SF: Comanche by Brett Riley

Raymond Turner has a problem.  The New Orleans-based private investigator crawled into a bottle when his wife died and has only crawled out with considerable effort and grace on the part of his partner.

The town of Comanche, Texas has a problem.  Over one hundred and thirty-five years ago several townspeople killed the Piney Woods Kid and desecrated his corpse.  Now the ghost of the Piney Woods Kid is exacting his revenge on the descendants of those townspeople, haunting the grounds of the historic depot where his body was dismembered—newly renovated and opened as a diner by the town mayor.

Fortunately, the mayor’s wife is Turner’s sister.  Turner’s chance for redemption is Comanche’s chance for salvation.

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Music Monday: RIP Justin Townes Earle

I wasn’t planning to post today, but I just saw that Justin Townes Earle died.  The news came out yesterday, apparently, but I am not sure exactly when he died.  No cause of death is given, but Justin Townes Earle was about my age, and when men about my age die it is usually of a drug overdose.  He is named for Townes Van Zandt, the singer-songwriter who died young of substance abuse related issues, is the son of Steve Earle, who has had his own substance abuse issues, and has had substance abuse issues in the past.

Justin Towns Earle performs for a worldwide audience on GQ.com

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Country Noir: When These Mountains Burn by David Joy

When These Mountains Burn may be David Joy’s best novel yet.  Fires are burning across the mountains of North Carolina in late 2016, and wildfire smoke casts a heavy pall over even the unburned areas.  More figurative fires are burning as well, with an equally heavy pall cast by the opioid epidemic.  Those figurative fires will touch Ray, a mountain of a man, a retired forester, and the father of an addict, and Denny Rattler, an addict himself, a petty thief, and a Cherokee.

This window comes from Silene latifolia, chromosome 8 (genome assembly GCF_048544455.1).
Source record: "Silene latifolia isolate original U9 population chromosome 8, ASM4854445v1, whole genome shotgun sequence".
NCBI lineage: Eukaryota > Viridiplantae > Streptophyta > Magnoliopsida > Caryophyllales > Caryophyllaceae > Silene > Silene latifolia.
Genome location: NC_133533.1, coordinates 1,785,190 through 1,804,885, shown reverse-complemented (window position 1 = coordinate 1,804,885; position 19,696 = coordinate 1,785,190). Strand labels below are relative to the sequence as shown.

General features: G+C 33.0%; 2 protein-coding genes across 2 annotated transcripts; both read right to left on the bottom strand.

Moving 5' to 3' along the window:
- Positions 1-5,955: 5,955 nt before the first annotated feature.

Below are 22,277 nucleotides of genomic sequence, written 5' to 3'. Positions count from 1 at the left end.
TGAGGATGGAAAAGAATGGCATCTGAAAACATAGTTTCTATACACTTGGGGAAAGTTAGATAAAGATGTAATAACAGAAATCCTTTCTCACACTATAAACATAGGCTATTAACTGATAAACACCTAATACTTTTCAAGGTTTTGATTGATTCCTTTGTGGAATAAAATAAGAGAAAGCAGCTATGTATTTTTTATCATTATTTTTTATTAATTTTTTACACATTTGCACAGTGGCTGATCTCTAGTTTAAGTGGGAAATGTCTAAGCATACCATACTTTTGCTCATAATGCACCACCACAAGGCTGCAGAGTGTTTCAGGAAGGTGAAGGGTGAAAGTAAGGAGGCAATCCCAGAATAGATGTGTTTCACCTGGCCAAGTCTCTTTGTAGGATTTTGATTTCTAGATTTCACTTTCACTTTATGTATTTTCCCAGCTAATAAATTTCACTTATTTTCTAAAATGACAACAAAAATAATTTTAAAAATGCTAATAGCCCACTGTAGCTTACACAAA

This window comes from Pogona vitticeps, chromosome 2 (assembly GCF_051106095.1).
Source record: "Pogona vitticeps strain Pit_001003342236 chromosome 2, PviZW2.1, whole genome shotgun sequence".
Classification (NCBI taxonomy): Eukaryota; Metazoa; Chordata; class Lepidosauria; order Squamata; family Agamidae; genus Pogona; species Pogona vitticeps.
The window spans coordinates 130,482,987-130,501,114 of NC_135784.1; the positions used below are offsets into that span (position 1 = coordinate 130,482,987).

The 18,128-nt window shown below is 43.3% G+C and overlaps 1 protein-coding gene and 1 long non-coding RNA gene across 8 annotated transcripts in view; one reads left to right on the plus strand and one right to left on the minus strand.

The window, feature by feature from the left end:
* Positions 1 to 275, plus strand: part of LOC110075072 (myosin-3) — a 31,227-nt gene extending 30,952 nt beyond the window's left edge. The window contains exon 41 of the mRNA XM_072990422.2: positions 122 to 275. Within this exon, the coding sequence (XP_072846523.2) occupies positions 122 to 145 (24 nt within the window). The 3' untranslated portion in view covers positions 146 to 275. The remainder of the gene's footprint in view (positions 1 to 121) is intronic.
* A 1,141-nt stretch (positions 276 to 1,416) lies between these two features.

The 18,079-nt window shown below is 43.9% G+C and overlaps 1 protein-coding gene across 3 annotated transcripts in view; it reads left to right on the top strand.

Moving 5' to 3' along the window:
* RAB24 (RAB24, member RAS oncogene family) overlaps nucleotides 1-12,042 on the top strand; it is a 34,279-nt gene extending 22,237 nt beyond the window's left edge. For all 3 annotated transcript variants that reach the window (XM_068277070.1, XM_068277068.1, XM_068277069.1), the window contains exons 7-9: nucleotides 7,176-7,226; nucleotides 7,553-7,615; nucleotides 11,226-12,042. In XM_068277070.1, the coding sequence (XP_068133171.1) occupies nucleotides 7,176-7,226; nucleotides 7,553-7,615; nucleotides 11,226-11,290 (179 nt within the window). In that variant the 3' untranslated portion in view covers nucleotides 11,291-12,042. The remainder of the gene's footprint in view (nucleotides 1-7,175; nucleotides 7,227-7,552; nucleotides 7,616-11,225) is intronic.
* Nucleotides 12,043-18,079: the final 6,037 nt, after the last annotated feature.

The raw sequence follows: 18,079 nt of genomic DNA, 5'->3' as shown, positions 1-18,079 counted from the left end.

(If you heard about these fires on the news, and you probably didn’t, it was likely only when they hit Gatlinburg.)

“The way these mountains have been burning, I knew there was some kind of end coming.  I knew it.  I just couldn’t see it.  I come here to kill you.”

The use of the fires as a literary device is both obvious and effective.  Coyotes provide a minor literary device, with Ray ruminating that “he’d watched mountain people and culture be damn near extirpated over the course of a few decades, while those dogs had been persecuted for a century and thrived.”

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Music Monday: My Hometown by Charlie Robison

You guys.  I did a thing.  I just can’t seem to set still for more’na few years without my feet itching for those hillbilly highways.  Although this last trip might be for good.

Sort of.  I took a job up in the mountains I call home, but I gotta start work long before I can sell the house and get the family moved down, so I’m gonna be heading up and down those hillbilly highways between the Rust Belt and Appalachia every couple weeks for a spell.

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Country Noir: In the Valley by Ron Rash

Ron Rash is a master of the short story, but a reader’s conclusion on In the Valley will depend on the title story, a novella set in the world of and featuring the title character from Serena that takes up half the volume.